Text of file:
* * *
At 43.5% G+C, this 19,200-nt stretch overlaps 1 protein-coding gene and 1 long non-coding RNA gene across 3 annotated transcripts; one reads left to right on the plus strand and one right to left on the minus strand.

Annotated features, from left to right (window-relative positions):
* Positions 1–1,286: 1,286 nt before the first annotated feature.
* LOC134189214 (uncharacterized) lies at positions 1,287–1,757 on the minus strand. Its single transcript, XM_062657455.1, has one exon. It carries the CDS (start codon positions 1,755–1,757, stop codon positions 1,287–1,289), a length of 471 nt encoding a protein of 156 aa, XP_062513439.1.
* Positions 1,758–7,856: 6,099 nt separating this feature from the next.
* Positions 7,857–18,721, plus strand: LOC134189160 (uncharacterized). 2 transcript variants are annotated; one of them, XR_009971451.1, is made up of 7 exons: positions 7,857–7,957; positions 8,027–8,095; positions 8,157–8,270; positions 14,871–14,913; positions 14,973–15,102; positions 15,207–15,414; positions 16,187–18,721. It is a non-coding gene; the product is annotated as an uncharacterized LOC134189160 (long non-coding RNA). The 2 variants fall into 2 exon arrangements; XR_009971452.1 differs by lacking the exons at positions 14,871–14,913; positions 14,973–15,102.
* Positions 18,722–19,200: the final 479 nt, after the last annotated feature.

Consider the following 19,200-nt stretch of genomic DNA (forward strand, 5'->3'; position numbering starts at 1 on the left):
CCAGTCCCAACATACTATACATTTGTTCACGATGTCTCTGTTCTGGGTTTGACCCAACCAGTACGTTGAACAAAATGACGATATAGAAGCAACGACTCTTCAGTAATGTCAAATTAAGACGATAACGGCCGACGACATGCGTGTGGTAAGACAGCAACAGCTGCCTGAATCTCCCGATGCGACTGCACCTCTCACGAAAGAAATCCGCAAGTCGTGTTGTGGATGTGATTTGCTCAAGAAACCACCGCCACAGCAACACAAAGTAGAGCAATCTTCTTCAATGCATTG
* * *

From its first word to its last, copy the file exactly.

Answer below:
At 43.5% G+C, this 19,200-nt stretch overlaps 1 protein-coding gene and 1 long non-coding RNA gene across 3 annotated transcripts; one reads left to right on the plus strand and one right to left on the minus strand.

Annotated features, from left to right (window-relative positions):
* Positions 1–1,286: 1,286 nt before the first annotated feature.
* LOC134189214 (uncharacterized) lies at positions 1,287–1,757 on the minus strand. Its single transcript, XM_062657455.1, has one exon. It carries the CDS (start codon positions 1,755–1,757, stop codon positions 1,287–1,289), a length of 471 nt encoding a protein of 156 aa, XP_062513439.1.
* Positions 1,758–7,856: 6,099 nt separating this feature from the next.
* Positions 7,857–18,721, plus strand: LOC134189160 (uncharacterized). 2 transcript variants are annotated; one of them, XR_009971451.1, is made up of 7 exons: positions 7,857–7,957; positions 8,027–8,095; positions 8,157–8,270; positions 14,871–14,913; positions 14,973–15,102; positions 15,207–15,414; positions 16,187–18,721. It is a non-coding gene; the product is annotated as an uncharacterized LOC134189160 (long non-coding RNA). The 2 variants fall into 2 exon arrangements; XR_009971452.1 differs by lacking the exons at positions 14,871–14,913; positions 14,973–15,102.
* Positions 18,722–19,200: the final 479 nt, after the last annotated feature.

Consider the following 19,200-nt stretch of genomic DNA (forward strand, 5'->3'; position numbering starts at 1 on the left):
CCAGTCCCAACATACTATACATTTGTTCACGATGTCTCTGTTCTGGGTTTGACCCAACCAGTACGTTGAACAAAATGACGATATAGAAGCAACGACTCTTCAGTAATGTCAAATTAAGACGATAACGGCCGACGACATGCGTGTGGTAAGACAGCAACAGCTGCCTGAATCTCCCGATGCGACTGCACCTCTCACGAAAGAAATCCGCAAGTCGTGTTGTGGATGTGATTTGCTCAAGAAACCACCGCCACAGCAACACAAAGTAGAGCAATCTTCTTCAATGCATTG